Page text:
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Moweaqua Women Participates in Parkinson's Quilt Project for World Congress

MOWEAQUA - A stitch in time, so the old proverb goes, saves nine.

But maybe it can save a lot more than that. Especially if you are busy sewing away on a panel for a giant quilt that you probably never will get to touch when completed but hope, nonetheless, that it will touch the lives of countless others.

The Parkinson's Quilt Project is designed to draw attention to the debilitating brain disease by collecting 2-foot-by-2-foot panels contributed by sufferers and their loved ones from all over the world. Organized by the New York-based Parkinson's Disease Foundation, the project will piece together the quilt by having groups of 16 panels, all heavy with symbolic designs, sewn into individual 8-foot "blocks."

And then the whole quilt - no one knows yet how big it will get - is going to be displayed at the World Parkinson Congress in Glasgow, Scotland, from Sept. 28 through Oct. 1.

When the congress is over, the various quilt blocks will be made available for viewing at events and fundraisers connected with the disease and its more than 4 million sufferers worldwide. So maybe local quilters such as Kathleen Broaddus of Moweaqua will one day get to see their sewn panels united in a greater whole, or maybe not. Broaddus, 54, who was diagnosed with Parkinson's at 49, said what matters is the chance to take part.

Her colorful panel is full of meaning, honoring the Decatur Parkinson's Support Group, to which she belongs. The panel is framed by the words "Care, Share, Hope, Learn," which Broaddus said mirrors much of what goes on in the monthly support group meetings at St. Paul's Lutheran Church in Decatur.

At the center of the panel is a starlike pattern with radiating points flying off in different directions like a compass rose. Broaddus said this image hints at the chaos of the disease and the way it touches different lives, moving in different directions. Central colors of red and blue represent the disease and the support group; the red symbolizing the force that disrupts lives and the calm shade of blue standing for the effort to pull them back together.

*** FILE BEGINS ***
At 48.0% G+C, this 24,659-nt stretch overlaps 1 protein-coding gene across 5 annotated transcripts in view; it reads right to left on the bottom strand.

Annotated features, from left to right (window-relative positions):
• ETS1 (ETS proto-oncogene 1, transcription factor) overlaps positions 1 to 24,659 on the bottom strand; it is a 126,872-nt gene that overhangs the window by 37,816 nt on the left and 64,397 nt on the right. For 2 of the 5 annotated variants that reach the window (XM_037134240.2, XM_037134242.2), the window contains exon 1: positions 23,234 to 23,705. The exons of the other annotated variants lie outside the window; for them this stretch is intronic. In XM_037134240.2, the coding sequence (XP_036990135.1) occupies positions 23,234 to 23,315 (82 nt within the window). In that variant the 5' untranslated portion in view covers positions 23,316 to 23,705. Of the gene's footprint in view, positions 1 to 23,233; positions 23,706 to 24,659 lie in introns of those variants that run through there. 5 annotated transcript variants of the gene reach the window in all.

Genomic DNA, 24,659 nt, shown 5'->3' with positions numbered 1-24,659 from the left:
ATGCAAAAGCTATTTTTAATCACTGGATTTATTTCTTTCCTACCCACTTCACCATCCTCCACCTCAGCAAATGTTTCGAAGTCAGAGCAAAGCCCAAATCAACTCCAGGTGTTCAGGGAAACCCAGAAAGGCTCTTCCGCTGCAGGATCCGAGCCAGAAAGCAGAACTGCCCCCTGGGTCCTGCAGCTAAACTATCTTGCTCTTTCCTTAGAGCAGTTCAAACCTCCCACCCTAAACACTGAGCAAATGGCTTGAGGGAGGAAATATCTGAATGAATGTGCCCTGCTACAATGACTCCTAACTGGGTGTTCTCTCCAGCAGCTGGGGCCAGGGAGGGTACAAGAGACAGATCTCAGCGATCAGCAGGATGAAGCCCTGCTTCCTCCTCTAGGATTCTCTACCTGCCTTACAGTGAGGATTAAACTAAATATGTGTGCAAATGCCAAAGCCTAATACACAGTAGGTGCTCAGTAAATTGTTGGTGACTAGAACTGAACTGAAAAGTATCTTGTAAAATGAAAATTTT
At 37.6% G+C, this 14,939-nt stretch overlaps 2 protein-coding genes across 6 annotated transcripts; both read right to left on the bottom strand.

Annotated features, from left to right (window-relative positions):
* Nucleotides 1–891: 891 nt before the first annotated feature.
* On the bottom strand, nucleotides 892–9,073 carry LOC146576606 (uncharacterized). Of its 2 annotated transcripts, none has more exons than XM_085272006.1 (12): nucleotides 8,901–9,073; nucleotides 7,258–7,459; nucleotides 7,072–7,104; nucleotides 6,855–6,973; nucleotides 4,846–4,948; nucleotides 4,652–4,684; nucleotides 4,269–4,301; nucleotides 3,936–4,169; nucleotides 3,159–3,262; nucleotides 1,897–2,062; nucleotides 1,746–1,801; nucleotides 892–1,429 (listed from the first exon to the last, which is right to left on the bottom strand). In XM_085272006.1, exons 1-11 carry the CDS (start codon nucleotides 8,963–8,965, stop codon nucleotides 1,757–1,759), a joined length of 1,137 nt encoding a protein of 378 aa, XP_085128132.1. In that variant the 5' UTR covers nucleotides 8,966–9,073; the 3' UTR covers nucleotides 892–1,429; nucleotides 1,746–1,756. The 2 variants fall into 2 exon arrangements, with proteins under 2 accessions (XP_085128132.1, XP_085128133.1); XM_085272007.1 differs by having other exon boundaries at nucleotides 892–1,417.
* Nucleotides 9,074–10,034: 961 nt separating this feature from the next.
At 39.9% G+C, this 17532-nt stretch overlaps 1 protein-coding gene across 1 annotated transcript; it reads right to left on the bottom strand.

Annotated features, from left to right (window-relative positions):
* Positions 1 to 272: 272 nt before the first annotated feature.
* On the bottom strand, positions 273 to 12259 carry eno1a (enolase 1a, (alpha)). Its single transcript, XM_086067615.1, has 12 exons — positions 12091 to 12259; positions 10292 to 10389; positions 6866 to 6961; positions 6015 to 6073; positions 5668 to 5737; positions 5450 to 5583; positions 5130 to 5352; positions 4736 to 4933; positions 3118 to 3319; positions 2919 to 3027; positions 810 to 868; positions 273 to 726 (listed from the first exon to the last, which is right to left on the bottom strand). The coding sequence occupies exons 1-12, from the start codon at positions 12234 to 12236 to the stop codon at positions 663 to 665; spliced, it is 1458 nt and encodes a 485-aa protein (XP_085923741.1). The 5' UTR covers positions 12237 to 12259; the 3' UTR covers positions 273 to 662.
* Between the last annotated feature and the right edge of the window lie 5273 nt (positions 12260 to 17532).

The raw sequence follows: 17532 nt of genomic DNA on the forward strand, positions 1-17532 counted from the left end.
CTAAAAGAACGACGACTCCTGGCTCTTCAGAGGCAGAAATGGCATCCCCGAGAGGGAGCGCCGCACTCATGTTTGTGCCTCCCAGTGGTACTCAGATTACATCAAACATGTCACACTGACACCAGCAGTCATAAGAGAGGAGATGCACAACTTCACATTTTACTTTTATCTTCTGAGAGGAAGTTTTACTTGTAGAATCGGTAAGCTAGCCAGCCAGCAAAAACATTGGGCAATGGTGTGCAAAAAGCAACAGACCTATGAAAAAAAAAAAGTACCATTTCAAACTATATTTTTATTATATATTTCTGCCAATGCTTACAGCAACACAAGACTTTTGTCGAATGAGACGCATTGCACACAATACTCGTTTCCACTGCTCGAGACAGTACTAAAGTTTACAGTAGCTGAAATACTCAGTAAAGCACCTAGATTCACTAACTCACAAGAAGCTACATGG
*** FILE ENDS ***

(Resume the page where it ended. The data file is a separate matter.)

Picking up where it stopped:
The corners of the quilt are anchored by the tulip logo of the Parkinson's Disease Foundation, wrapped in stylized "PD" letters for the name of the disease.

"I am very proud of it; I like the way it turned out," said Broaddus, who spent six weeks making the quilt. She added that Parkinson's-related muscle tremors don't make sewing the easy pastime it once was. She sees the struggle to get the quilt done like the struggle to coexist with her disease. "Just got to have the determination to go ahead and live your life and not just sit around and wallow in your misery," she said.

"That's why I wanted to honor our support group; it's something to look forward to every month. And it's not gloom and doom at the meetings; it's about hope."

Fellow quilter Audrey Sanner, who lives in Decatur, is pinning her hopes on finding a cure for the condition that slowly ate away at her late husband, James. A strapping 6-foot-3 man who weighed 190 pounds in his prime, he was wasted down to a feeble 110 pounds when complications from Parkinson's claimed his life at the age of 82 in 2008.

A certified public accountant who loved music, one quilt panel sewn by his devoted wife features two big musical notes on a musical score background with pictures of the cornet and piano her husband liked to play. "We Will Find A Cure For Parkinson's" floats in red letters above the cornet.

The instruments are actual photographs transferred to the material, and Sanner used the same technique for a second panel that uses five images charting the course of her husband's life. The first shows him as a World War II soldier, hat cocked at a jaunty angle, then we move on through their wedding picture in 1948 and then to one of him looking trim and relaxed on a visit to California in 1993. Parkinson's symptoms, however, already had started.

"He first showed them around age 65," Sanner said. "Medicines helped for a while, but they soon quit doing any good. He had done pretty well, and we were still traveling until about 1995, and after that he was in a wheelchair and falling and breaking bones and in and out of the hospital and nursing home. Jim was a strong, handsome man, and he just wasted away."

One of the final pictures shows him lying in bed as his wife holds his hand, the frail man in the photograph hard to reconcile with the image of the same man just 15 years earlier. Another picture shows his well-kept grave.

"Parkinson's is just such a sad disease," she added. "I really hope they will find a cure."

treid@herald-review.com|421-7977


Note from PDF: PDF is accepting submissions for the Parkinson's Quilt Project until June 2010.  To find out more, visit http://support.pdf.org/quilt.

Source Date: May 19 2010
Source Publication: Herald & Review (Illinois)
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